Swimming with the Tide

This 500 word flash fiction was commended in the 2014 Words for the Wounded short story competition and published in “The Journey” an anthology of Short Stories and Poems, edited by Maggie McGeary to help raise money for Marie Curie:

Will dived in from the steps and began to swim, his whole body immersed in a fluid silence. When he came up, he felt alive. He started to crawl, breathing out underwater hard and fast so the air from his lungs escaped in a thousand silver bubbles. He lifted his head first to the right, then to the left on each third stroke, breathed in the sea air, sharp, invigorating, momentary. Then again, three hard strokes. One, two, three, breath, four, five, six, breath, seven, eight, nine, breath. The counting became a mantra, the breathing a meditation which carried his thoughts to another place. An outdoor pool, abroad.

They’d commandered a derelict house, were waiting for new orders on that heavy summer afternoon. The pool in the grounds looked more inviting than home so when the sergeant gave the go ahead they all dived in, he and his eleven squaddies. The water was cold. It shocked them into a bout of shouting and splashing, throwing water over each other in great armfuls, diving into the pool like kids. Then the skies opened and the rain swept over them. They quietened down after that and started to swim, all twelve of them, up and down the pool in unison, side by side as if all their training had brought them to this, as if this was a way of forgetting. Smooth, rhythmical strokes into a liquid which absorbed all deeds, good and bad, valiant and cowardly; into a compound which bound them together, hydrogen and oxygen, in all that they did.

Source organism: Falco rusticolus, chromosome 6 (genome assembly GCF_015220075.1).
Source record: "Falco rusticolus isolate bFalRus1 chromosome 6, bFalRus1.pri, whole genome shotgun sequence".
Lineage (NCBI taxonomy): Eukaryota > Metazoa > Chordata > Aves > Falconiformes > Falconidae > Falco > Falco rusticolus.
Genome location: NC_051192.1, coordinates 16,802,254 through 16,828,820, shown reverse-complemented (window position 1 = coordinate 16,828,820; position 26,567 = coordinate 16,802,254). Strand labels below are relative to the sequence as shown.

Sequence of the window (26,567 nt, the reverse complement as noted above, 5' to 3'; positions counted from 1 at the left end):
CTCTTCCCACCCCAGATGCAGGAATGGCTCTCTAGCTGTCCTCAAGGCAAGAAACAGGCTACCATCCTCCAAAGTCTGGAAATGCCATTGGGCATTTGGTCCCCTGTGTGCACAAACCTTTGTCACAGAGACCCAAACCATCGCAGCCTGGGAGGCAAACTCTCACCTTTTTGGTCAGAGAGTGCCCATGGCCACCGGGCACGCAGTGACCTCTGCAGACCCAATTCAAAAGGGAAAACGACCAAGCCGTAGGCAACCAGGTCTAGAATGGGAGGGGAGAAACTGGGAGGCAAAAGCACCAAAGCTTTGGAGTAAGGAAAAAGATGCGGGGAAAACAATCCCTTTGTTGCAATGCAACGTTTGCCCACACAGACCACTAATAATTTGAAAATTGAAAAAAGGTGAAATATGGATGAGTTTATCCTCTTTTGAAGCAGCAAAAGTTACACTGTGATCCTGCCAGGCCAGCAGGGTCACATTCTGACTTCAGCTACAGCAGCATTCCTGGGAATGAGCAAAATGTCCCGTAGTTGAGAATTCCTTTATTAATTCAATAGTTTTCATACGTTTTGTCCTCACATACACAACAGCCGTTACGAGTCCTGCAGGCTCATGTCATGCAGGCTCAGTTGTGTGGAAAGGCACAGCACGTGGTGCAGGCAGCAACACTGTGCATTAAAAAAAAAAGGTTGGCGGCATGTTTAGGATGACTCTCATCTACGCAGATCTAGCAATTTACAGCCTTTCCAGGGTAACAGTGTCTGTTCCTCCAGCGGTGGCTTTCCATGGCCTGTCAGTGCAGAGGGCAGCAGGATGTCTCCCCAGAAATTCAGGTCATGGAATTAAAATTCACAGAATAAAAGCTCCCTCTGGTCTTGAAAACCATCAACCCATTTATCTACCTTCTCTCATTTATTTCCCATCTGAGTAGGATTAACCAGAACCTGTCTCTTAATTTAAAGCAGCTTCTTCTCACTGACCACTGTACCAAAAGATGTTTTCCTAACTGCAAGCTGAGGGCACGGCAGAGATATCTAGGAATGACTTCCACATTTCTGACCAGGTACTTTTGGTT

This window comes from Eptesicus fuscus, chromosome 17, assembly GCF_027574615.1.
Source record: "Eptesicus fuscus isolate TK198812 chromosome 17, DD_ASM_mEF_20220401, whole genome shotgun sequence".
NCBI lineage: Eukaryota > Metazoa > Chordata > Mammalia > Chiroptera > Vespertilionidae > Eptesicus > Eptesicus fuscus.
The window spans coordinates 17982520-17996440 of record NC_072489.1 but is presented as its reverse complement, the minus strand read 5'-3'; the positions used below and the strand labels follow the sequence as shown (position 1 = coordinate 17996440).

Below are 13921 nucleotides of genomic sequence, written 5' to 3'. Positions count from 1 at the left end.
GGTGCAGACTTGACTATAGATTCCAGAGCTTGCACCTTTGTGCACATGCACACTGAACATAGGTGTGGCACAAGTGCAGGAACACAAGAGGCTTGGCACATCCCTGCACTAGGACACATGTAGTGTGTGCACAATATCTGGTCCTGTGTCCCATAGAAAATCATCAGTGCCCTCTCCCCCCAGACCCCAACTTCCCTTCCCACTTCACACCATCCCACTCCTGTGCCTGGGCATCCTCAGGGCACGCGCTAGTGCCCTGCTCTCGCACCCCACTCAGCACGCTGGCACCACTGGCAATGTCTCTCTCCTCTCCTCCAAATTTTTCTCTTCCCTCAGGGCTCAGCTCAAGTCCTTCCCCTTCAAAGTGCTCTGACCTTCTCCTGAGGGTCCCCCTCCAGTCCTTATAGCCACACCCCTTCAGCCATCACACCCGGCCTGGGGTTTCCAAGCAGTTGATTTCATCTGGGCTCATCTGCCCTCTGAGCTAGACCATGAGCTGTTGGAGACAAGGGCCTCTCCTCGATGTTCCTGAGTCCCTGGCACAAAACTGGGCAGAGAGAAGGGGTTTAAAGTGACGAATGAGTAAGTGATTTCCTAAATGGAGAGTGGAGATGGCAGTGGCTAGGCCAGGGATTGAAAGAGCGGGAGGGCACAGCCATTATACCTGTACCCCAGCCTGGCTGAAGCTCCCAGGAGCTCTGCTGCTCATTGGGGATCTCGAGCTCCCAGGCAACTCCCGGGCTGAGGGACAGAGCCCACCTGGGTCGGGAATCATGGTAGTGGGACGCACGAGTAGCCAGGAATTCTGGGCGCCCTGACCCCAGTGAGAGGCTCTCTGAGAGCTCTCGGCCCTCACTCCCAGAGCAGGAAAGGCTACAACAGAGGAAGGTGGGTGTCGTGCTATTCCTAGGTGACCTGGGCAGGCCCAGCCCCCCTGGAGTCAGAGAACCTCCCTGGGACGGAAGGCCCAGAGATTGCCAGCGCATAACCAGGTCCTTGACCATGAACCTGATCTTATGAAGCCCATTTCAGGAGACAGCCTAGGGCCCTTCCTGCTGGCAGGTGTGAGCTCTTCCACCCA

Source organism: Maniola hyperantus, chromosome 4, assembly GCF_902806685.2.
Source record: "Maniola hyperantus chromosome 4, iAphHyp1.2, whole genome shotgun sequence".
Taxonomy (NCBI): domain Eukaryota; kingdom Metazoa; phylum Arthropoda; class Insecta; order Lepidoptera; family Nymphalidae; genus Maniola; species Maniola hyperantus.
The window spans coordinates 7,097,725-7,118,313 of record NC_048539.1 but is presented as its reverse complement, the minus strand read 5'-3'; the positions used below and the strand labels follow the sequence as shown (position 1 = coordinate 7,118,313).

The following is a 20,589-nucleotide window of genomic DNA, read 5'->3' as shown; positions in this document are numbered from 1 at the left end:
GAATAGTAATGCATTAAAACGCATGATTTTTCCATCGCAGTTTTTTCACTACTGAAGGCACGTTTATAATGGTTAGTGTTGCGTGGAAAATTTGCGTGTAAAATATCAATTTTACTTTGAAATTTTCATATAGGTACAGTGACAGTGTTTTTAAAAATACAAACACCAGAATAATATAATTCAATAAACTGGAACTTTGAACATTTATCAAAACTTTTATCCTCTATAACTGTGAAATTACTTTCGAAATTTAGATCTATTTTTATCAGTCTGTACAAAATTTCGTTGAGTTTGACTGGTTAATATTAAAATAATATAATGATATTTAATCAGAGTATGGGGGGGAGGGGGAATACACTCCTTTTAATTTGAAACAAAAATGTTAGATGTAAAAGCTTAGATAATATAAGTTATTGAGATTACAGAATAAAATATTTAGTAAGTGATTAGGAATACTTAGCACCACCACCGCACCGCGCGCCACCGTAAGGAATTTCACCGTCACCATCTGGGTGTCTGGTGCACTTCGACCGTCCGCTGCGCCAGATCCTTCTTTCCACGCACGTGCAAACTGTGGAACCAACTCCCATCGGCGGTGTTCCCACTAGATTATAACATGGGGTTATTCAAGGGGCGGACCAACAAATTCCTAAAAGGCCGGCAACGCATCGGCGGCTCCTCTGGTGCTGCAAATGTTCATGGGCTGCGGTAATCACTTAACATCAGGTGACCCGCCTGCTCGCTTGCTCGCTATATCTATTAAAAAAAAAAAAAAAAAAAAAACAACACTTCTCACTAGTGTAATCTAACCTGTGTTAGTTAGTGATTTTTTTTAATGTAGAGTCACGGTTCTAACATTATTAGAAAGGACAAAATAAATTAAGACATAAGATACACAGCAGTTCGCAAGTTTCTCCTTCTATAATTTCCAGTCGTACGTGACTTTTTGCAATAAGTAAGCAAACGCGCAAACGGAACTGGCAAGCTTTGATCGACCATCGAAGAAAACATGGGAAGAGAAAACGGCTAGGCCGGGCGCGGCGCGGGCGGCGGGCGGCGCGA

“When your numbers up, your numbers up,” the sergeant had said but what Will hadn’t done the day before left a niggle, right at the back of his head, which he couldn’t scratch away. As he swam now he counted back the days and knew he should pick up the phone and make that call. He’d put it off for days, weeks, months. He swam harder and faster until he felt his lungs burning, then he came up into the sweet, blessed air. Sometimes, you had to face the things that frightened you most. Not guns, not war, not death but people, real, living people. As he turned back for the shoreline Will heard the voice carry to him in a bluster of wind. “You promised,” it said. Overhead, gannets cried and swooped, plunged from on high into the sea.

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